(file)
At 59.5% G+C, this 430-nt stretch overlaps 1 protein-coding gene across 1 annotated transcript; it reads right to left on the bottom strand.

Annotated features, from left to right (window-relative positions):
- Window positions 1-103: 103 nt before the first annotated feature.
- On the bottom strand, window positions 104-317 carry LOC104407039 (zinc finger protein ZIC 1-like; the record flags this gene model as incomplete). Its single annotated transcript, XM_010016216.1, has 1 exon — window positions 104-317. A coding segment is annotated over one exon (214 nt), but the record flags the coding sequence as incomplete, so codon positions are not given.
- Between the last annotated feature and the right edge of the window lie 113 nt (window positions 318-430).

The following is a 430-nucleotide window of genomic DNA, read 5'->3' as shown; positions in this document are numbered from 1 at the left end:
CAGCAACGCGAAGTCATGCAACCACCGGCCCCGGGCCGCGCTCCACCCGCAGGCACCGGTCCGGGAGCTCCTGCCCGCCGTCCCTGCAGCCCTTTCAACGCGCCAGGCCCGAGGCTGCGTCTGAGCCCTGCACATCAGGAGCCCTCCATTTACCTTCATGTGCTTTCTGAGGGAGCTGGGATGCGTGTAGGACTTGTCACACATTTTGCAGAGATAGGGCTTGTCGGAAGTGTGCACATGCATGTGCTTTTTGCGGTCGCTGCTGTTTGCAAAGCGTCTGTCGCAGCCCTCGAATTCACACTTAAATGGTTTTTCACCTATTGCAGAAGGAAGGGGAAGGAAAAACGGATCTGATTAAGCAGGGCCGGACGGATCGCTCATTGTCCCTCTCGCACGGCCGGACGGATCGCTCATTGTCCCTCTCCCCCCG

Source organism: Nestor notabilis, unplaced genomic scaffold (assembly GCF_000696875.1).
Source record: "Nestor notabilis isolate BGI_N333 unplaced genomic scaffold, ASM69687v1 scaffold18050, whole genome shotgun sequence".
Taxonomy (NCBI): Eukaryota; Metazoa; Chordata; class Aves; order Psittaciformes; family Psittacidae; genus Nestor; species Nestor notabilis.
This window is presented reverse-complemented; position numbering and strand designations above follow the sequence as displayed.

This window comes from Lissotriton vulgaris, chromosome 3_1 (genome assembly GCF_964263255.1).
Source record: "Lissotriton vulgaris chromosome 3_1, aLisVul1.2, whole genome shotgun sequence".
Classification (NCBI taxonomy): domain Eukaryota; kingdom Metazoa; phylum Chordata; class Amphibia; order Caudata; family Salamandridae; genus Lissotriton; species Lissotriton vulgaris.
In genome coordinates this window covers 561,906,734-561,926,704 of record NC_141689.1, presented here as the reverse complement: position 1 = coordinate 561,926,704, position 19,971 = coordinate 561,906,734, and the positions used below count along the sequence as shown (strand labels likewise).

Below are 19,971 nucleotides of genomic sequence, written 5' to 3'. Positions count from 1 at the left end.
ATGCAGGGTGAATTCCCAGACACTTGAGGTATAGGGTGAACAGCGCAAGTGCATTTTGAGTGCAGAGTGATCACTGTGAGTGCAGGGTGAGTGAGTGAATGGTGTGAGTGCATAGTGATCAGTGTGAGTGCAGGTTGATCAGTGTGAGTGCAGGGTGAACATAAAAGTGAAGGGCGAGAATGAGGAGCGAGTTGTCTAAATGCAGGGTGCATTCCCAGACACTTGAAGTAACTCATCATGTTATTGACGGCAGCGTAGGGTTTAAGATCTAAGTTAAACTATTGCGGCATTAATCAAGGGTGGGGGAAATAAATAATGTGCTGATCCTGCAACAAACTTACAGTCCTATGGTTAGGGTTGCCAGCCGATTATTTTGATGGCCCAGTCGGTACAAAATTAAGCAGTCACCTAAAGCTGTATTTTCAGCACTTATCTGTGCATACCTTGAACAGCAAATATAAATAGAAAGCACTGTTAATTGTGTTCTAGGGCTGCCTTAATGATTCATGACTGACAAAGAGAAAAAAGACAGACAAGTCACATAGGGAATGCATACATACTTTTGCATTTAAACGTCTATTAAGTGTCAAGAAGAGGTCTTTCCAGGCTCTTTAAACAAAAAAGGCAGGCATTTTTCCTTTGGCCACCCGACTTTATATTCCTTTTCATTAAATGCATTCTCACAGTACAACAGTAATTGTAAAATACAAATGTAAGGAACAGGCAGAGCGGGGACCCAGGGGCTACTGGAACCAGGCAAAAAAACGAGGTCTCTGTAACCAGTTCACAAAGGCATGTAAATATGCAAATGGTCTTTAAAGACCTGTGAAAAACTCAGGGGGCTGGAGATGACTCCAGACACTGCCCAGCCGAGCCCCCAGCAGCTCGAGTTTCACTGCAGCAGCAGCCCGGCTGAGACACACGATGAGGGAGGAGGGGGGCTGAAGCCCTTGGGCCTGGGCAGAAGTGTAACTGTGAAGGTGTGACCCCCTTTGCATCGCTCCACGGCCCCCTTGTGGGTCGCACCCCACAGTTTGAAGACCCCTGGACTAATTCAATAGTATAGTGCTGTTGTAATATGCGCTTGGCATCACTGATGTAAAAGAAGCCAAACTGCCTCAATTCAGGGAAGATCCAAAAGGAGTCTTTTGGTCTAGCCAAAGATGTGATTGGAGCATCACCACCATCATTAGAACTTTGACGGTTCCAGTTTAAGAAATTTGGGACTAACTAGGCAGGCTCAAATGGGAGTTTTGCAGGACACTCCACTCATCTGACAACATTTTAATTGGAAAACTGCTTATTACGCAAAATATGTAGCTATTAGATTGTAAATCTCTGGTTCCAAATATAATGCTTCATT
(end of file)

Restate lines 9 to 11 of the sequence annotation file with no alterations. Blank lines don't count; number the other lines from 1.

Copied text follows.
Source record: "Nestor notabilis isolate BGI_N333 unplaced genomic scaffold, ASM69687v1 scaffold18050, whole genome shotgun sequence".
Taxonomy (NCBI): Eukaryota; Metazoa; Chordata; class Aves; order Psittaciformes; family Psittacidae; genus Nestor; species Nestor notabilis.
This window is presented reverse-complemented; position numbering and strand designations above follow the sequence as displayed.